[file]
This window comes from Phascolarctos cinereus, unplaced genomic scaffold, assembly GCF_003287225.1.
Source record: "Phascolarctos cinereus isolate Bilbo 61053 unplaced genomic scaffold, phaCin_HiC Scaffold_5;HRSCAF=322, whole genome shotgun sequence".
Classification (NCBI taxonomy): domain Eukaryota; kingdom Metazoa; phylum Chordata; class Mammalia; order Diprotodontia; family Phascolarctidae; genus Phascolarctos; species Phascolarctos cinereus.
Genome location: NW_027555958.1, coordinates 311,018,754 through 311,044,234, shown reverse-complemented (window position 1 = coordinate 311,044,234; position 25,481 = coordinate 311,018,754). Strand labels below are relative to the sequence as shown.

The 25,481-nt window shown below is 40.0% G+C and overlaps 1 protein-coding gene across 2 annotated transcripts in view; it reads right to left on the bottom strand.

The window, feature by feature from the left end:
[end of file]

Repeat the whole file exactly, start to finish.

This window comes from Phascolarctos cinereus, unplaced genomic scaffold, assembly GCF_003287225.1.
Source record: "Phascolarctos cinereus isolate Bilbo 61053 unplaced genomic scaffold, phaCin_HiC Scaffold_5;HRSCAF=322, whole genome shotgun sequence".
Classification (NCBI taxonomy): domain Eukaryota; kingdom Metazoa; phylum Chordata; class Mammalia; order Diprotodontia; family Phascolarctidae; genus Phascolarctos; species Phascolarctos cinereus.
Genome location: NW_027555958.1, coordinates 311,018,754 through 311,044,234, shown reverse-complemented (window position 1 = coordinate 311,044,234; position 25,481 = coordinate 311,018,754). Strand labels below are relative to the sequence as shown.

The 25,481-nt window shown below is 40.0% G+C and overlaps 1 protein-coding gene across 2 annotated transcripts in view; it reads right to left on the bottom strand.

The window, feature by feature from the left end: